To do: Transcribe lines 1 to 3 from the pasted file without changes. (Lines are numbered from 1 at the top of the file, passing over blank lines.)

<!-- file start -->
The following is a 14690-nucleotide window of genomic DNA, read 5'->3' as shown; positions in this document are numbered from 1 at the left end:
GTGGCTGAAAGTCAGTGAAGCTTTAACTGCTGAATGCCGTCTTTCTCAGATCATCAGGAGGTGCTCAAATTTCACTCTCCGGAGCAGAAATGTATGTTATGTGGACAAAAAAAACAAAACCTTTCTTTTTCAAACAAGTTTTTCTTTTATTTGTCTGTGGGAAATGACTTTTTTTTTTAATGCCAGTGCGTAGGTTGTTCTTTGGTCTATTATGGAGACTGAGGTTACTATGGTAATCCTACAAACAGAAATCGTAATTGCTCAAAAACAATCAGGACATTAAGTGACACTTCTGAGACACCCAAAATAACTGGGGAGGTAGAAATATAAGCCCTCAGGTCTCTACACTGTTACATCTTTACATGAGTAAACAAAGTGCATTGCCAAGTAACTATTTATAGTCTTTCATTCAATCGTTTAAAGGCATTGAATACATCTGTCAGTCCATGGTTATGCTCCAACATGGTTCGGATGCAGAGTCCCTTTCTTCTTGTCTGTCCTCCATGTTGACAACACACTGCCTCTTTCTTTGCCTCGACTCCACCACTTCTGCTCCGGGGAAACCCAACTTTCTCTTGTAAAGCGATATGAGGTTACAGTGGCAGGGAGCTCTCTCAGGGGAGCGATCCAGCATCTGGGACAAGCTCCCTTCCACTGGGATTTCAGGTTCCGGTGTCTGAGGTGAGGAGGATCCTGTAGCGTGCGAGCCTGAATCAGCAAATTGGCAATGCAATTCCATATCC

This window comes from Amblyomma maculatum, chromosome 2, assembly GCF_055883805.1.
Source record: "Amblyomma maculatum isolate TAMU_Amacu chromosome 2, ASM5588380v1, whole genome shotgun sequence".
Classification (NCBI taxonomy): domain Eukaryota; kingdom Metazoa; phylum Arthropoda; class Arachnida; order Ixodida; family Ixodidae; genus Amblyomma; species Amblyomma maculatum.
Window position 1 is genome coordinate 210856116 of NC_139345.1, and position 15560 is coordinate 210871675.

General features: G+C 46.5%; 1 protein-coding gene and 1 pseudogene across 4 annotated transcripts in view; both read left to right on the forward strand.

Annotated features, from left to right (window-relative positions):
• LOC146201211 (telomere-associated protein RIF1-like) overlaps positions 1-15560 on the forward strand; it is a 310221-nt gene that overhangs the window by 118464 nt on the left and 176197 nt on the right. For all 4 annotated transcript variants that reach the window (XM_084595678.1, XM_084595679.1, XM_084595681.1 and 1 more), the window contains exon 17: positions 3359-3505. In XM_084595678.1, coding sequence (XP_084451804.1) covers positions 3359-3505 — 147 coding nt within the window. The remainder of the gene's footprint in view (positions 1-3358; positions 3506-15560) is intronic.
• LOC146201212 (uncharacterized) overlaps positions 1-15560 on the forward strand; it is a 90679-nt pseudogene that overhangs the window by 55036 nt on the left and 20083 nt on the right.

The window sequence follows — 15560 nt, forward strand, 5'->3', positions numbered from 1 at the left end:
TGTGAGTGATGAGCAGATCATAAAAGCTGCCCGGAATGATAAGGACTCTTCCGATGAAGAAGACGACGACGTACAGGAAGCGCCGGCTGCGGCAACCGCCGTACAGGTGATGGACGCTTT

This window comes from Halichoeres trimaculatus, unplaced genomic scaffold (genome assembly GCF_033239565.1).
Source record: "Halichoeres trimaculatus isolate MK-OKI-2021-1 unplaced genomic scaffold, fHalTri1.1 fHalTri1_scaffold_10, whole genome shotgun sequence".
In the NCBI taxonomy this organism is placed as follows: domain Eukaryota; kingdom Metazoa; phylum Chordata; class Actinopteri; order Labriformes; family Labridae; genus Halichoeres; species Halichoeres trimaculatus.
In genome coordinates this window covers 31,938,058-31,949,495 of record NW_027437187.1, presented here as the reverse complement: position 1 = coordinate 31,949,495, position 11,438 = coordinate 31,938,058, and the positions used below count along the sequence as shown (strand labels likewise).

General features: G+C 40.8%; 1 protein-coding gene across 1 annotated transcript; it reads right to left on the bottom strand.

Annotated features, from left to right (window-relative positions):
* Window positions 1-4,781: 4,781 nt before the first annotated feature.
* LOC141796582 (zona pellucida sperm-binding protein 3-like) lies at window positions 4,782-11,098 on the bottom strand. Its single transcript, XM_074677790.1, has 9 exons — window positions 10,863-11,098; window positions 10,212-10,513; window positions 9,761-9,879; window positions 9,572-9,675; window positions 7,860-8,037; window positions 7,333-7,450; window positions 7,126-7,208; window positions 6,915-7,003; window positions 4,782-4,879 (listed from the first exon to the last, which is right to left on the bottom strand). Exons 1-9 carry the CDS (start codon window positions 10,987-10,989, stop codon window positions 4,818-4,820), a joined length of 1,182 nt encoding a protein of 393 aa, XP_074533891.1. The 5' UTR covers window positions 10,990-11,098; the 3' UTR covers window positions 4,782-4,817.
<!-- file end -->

The following is a 14690-nucleotide window of genomic DNA, read 5'->3' as shown; positions in this document are numbered from 1 at the left end:
GTGGCTGAAAGTCAGTGAAGCTTTAACTGCTGAATGCCGTCTTTCTCAGATCATCAGGAGGTGCTCAAATTTCACTCTCCGGAGCAGAAATGTATGTTATGTGGACAAAAAAAACAAAACCTTTCTTTTTCAAACAAGTTTTTCTTTTATTTGTCTGTGGGAAATGACTTTTTTTTTTAATGCCAGTGCGTAGGTTGTTCTTTGGTCTATTATGGAGACTGAGGTTACTATGGTAATCCTACAAACAGAAATCGTAATTGCTCAAAAACAATCAGGACATTAAGTGACACTTCTGAGACACCCAAAATAACTGGGGAGGTAGAAATATAAGCCCTCAGGTCTCTACACTGTTACATCTTTACATGAGTAAACAAAGTGCATTGCCAAGTAACTATTTATAGTCTTTCATTCAATCGTTTAAAGGCATTGAATACATCTGTCAGTCCATGGTTATGCTCCAACATGGTTCGGATGCAGAGTCCCTTTCTTCTTGTCTGTCCTCCATGTTGACAACACACTGCCTCTTTCTTTGCCTCGACTCCACCACTTCTGCTCCGGGGAAACCCAACTTTCTCTTGTAAAGCGATATGAGGTTACAGTGGCAGGGAGCTCTCTCAGGGGAGCGATCCAGCATCTGGGACAAGCTCCCTTCCACTGGGATTTCAGGTTCCGGTGTCTGAGGTGAGGAGGATCCTGTAGCGTGCGAGCCTGAATCAGCAAATTGGCAATGCAATTCCATATCC

This window comes from Amblyomma maculatum, chromosome 2, assembly GCF_055883805.1.